How to Qualify for Mortgage Forbearance

To qualify for mortgage forbearance, you must first contact your lender and explain your financial situation. Your lender will then review your request and decide if you are eligible for forbearance. If you are approved, your lender will work with you to create a payment plan. This plan will specify how much you need to pay each month and when does your mortgage forbearance period end.  

During this period, it is important that you remain current on your property taxes and homeowners’ insurance. You should also continue to make any other payments that are required by your loan, such as private mortgage insurance.  

Mortgage Forbearance: Pros and Cons

While this agreement has many perks like the fact that the lender agrees not to initiate foreclosure proceedings during this time, it can also have some negative effects.  

One downside of forbearance is that the borrower still owes the full amount of the loan, plus any missed payments and accrued interest. This means that the borrower will have a larger debt load when they resume making payments. Additionally, if the borrower does not resume making payments at the end of the forbearance period, they may be subject to foreclosure proceedings.  

Let’s take a more in-depth look at both sides of the argument, so you can make a well-informed decision in the end.  


  • Allows you to temporarily stop making payments or reduce your monthly installment.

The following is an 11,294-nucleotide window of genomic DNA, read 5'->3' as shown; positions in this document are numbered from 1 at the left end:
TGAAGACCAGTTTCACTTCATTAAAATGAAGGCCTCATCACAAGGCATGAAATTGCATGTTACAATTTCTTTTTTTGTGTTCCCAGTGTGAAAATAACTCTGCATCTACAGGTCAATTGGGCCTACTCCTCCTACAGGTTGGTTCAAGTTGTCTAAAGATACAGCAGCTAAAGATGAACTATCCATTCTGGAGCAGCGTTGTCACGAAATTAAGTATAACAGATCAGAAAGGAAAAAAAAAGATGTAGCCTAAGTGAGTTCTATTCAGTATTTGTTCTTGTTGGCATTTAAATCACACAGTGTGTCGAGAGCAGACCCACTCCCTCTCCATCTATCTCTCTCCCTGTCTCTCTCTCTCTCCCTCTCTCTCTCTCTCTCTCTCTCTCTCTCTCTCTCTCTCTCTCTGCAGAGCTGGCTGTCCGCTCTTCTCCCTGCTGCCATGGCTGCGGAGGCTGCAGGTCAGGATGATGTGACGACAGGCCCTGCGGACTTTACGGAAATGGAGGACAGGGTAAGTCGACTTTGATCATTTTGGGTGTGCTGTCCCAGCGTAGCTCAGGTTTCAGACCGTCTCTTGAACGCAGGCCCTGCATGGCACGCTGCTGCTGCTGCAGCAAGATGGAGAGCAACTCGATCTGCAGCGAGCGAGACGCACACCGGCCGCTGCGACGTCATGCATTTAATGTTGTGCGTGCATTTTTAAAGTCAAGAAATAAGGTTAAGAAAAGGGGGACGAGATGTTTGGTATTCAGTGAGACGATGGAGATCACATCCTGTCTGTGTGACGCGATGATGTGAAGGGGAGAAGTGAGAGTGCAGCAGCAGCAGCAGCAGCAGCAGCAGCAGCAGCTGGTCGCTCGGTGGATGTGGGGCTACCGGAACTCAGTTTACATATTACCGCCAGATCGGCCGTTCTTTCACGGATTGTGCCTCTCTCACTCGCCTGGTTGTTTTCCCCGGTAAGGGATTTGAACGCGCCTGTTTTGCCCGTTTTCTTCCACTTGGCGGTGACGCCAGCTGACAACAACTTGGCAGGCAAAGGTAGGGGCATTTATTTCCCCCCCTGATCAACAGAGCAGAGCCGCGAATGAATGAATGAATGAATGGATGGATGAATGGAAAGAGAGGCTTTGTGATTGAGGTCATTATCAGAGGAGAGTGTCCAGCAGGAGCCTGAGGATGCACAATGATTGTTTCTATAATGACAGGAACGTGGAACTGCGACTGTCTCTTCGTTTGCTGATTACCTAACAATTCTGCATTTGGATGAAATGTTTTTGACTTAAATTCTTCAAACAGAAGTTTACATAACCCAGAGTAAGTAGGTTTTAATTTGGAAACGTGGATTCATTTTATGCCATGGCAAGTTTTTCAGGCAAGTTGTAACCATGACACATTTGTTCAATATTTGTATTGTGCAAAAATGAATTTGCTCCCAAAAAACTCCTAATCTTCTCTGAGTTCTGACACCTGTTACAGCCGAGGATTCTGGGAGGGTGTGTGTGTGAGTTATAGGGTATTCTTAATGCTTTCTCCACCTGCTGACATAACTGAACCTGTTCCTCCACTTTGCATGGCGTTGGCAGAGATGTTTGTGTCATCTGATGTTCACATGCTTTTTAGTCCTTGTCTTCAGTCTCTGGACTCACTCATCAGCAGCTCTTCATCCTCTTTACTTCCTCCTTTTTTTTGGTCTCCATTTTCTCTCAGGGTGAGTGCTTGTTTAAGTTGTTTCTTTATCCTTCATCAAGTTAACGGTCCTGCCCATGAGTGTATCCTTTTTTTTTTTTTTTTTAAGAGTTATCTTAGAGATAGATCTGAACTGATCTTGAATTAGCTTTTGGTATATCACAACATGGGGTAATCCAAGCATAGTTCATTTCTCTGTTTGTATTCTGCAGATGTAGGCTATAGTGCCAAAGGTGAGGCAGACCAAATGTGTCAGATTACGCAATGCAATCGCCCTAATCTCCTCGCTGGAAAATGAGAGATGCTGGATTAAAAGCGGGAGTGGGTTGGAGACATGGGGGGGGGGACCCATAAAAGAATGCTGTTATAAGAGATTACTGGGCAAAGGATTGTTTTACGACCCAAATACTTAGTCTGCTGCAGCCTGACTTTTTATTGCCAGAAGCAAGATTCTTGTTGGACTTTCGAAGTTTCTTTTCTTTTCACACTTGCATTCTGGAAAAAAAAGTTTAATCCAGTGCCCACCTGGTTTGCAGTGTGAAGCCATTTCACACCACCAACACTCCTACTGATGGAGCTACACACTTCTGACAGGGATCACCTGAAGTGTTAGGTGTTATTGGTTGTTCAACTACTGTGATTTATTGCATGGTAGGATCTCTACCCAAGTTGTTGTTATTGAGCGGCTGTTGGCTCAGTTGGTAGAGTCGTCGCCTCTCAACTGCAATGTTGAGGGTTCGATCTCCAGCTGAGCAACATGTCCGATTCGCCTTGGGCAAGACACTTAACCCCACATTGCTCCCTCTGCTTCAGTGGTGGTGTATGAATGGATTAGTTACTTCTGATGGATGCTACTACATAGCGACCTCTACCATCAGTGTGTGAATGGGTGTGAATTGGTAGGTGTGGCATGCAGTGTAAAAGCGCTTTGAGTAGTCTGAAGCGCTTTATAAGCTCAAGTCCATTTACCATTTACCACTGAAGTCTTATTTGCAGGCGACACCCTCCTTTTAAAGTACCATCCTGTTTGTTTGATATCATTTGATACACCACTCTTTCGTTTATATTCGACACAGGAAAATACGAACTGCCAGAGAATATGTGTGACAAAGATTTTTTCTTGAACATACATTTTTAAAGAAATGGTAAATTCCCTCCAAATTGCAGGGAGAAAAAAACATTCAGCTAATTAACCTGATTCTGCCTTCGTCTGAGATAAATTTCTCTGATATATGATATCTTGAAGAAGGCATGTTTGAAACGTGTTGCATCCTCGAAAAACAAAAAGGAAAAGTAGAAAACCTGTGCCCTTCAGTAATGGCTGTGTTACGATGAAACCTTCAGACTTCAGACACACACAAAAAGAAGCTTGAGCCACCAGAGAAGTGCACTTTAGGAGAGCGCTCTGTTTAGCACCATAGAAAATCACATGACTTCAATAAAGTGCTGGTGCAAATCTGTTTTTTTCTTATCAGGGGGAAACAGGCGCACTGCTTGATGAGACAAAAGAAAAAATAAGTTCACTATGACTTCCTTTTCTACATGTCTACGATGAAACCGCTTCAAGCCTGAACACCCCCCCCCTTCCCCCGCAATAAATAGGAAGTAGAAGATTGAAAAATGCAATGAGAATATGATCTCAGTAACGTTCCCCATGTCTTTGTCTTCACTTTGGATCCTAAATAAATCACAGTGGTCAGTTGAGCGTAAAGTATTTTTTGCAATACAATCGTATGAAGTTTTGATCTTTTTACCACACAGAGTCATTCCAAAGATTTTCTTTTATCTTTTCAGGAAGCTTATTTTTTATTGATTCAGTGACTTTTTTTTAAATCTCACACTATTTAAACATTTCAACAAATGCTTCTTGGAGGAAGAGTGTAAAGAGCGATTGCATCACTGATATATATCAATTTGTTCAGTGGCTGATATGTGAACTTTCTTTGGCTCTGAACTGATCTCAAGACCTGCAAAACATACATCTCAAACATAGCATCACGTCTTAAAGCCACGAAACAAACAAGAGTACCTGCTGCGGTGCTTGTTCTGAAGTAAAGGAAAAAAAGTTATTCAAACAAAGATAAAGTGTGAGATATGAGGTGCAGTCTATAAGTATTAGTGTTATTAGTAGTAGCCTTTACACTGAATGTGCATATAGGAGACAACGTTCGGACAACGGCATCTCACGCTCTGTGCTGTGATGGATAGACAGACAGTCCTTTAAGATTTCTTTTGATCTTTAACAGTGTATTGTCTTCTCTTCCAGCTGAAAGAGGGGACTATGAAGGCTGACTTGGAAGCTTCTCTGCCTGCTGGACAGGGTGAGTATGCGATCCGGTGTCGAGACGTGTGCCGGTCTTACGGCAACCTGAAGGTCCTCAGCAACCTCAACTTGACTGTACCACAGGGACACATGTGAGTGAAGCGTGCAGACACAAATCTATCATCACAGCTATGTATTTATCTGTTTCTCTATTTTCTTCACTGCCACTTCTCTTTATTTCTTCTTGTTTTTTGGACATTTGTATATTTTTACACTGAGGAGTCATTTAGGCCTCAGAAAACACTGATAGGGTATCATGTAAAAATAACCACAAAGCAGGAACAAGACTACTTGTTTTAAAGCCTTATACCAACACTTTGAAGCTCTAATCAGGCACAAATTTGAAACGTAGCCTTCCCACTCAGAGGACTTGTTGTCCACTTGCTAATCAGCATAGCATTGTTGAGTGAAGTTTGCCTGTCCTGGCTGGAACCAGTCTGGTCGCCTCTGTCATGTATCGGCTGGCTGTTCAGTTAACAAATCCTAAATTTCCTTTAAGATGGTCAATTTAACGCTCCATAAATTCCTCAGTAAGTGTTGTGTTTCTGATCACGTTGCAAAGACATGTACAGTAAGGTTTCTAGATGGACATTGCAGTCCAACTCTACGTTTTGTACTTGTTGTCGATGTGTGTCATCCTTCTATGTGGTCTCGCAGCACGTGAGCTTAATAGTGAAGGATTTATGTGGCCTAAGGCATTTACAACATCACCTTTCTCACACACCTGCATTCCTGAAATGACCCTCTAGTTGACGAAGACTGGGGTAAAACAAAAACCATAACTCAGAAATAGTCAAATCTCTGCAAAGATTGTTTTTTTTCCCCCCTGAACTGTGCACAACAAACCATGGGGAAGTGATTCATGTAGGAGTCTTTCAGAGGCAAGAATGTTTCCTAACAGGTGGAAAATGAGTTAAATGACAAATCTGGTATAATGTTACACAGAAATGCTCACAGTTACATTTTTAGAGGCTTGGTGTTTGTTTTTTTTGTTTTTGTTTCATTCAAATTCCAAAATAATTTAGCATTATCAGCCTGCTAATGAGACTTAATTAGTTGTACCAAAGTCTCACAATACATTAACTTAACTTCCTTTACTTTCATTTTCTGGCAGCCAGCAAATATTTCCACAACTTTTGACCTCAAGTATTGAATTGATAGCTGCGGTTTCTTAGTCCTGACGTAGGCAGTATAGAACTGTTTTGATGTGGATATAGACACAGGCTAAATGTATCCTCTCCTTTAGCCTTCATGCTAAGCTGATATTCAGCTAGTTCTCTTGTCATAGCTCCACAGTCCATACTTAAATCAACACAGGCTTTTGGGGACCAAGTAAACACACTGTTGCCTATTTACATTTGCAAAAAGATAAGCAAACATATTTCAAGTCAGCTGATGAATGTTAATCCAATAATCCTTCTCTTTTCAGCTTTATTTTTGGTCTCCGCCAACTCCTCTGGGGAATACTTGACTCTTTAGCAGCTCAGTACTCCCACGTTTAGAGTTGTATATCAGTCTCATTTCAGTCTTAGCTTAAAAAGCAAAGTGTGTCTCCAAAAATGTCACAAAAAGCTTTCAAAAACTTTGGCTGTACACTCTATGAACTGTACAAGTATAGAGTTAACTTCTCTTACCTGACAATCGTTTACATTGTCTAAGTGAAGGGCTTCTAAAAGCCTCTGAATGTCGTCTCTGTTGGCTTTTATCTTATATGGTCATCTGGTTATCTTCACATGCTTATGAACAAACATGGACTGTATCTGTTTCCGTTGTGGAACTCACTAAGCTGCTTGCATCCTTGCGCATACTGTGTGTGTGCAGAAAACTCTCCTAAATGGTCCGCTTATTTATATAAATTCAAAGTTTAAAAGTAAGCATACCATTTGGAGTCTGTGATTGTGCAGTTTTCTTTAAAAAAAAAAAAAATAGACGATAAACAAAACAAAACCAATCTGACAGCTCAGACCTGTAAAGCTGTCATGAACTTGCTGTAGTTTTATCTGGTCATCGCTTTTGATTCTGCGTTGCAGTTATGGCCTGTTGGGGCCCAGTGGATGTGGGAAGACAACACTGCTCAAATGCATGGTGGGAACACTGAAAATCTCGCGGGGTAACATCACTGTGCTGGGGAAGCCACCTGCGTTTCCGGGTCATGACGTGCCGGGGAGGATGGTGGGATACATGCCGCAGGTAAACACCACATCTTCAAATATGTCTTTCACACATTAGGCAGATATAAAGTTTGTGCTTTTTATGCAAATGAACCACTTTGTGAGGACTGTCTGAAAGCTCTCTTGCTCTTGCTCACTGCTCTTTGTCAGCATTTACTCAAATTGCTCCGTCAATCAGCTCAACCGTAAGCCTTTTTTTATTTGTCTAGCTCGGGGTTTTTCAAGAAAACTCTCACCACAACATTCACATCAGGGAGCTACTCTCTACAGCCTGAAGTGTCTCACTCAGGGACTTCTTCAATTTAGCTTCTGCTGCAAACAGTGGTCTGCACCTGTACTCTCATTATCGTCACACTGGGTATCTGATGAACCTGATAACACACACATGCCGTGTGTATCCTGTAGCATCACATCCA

• Can give you some breathing room if you’re facing financial hardship.  
  • It can also help you avoid foreclosure.  
  • Forbearances are typically granted for three to six months, but they can be extended if needed.   


  • It can negatively impact your credit score.   
  • Interest accrues on the unpaid balance during the forbearance period, which means you’ll end up owing more money in the long run.  
  • It’s only a temporary solution. Once the forbearance period ends, you’ll still need to come up with a plan to pay off the missed payments.   
  • If you can’t make your payments after the forbearance you may end up facing foreclosure.  
  • It typically requires documentation of financial hardship. This means you’ll need to provide proof that you’ve been impacted by a job loss, medical emergency, or other situation beyond your control.  

Mortgage Forbearance vs. Loan Modification: What’s the Difference?

When it comes to mortgage relief, there are two main options: forbearance and loan modification. Both can provide much-needed assistance to homeowners struggling to make their monthly payments, but there are some key differences between the two.  

Forbearance temporarily suspends or reduces your mortgage payments for a set period. This can be a good option if you’re experiencing temporary financial hardship and need some breathing room. Once the forbearance period is over, you’ll need to resume making your regular payments.  

Loan modification, on the other hand, permanently changes the terms of your loan to make it more affordable. This could involve extending the repayment period, reducing the interest rate, or changing the type of loan from an adjustable-rate mortgage to a fixed-rate mortgage. Unlike forbearance, which is typically used for short-term financial hardships, loan modification is often used as a long-term solution in case of serious illness or other prolonged problems.